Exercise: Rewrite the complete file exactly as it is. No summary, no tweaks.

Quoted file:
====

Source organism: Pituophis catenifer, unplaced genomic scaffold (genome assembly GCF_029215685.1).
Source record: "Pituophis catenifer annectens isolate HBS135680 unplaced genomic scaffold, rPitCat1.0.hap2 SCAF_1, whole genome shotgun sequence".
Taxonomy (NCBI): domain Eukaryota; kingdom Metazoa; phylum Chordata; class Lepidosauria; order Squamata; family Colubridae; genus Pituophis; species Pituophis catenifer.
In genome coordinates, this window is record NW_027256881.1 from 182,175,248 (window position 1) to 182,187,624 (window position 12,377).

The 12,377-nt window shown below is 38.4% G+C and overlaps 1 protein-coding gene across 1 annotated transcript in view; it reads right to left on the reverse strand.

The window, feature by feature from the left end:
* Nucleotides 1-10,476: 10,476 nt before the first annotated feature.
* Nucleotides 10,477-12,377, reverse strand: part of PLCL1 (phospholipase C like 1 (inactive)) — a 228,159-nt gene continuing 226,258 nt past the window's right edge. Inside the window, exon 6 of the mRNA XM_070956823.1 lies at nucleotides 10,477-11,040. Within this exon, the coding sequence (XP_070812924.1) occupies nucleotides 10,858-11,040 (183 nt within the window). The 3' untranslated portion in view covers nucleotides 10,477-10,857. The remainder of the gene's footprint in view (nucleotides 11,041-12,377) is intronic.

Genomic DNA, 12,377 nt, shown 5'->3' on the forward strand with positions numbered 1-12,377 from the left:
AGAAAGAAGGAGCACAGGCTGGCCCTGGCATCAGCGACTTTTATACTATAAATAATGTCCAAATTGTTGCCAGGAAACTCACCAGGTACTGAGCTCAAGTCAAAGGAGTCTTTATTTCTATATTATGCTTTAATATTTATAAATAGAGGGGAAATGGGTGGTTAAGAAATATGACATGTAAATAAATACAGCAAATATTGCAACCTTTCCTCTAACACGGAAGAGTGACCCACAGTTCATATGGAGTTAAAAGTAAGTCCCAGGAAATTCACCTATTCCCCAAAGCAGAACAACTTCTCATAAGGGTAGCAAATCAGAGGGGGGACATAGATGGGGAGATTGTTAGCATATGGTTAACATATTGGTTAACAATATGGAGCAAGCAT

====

Source organism: Pituophis catenifer, unplaced genomic scaffold (genome assembly GCF_029215685.1).
Source record: "Pituophis catenifer annectens isolate HBS135680 unplaced genomic scaffold, rPitCat1.0.hap2 SCAF_1, whole genome shotgun sequence".
Taxonomy (NCBI): domain Eukaryota; kingdom Metazoa; phylum Chordata; class Lepidosauria; order Squamata; family Colubridae; genus Pituophis; species Pituophis catenifer.
In genome coordinates, this window is record NW_027256881.1 from 182,175,248 (window position 1) to 182,187,624 (window position 12,377).

The 12,377-nt window shown below is 38.4% G+C and overlaps 1 protein-coding gene across 1 annotated transcript in view; it reads right to left on the reverse strand.

The window, feature by feature from the left end:
* Nucleotides 1-10,476: 10,476 nt before the first annotated feature.
* Nucleotides 10,477-12,377, reverse strand: part of PLCL1 (phospholipase C like 1 (inactive)) — a 228,159-nt gene continuing 226,258 nt past the window's right edge. Inside the window, exon 6 of the mRNA XM_070956823.1 lies at nucleotides 10,477-11,040. Within this exon, the coding sequence (XP_070812924.1) occupies nucleotides 10,858-11,040 (183 nt within the window). The 3' untranslated portion in view covers nucleotides 10,477-10,857. The remainder of the gene's footprint in view (nucleotides 11,041-12,377) is intronic.

Genomic DNA, 12,377 nt, shown 5'->3' on the forward strand with positions numbered 1-12,377 from the left:
AGAAAGAAGGAGCACAGGCTGGCCCTGGCATCAGCGACTTTTATACTATAAATAATGTCCAAATTGTTGCCAGGAAACTCACCAGGTACTGAGCTCAAGTCAAAGGAGTCTTTATTTCTATATTATGCTTTAATATTTATAAATAGAGGGGAAATGGGTGGTTAAGAAATATGACATGTAAATAAATACAGCAAATATTGCAACCTTTCCTCTAACACGGAAGAGTGACCCACAGTTCATATGGAGTTAAAAGTAAGTCCCAGGAAATTCACCTATTCCCCAAAGCAGAACAACTTCTCATAAGGGTAGCAAATCAGAGGGGGGACATAGATGGGGAGATTGTTAGCATATGGTTAACATATTGGTTAACAATATGGAGCAAGCAT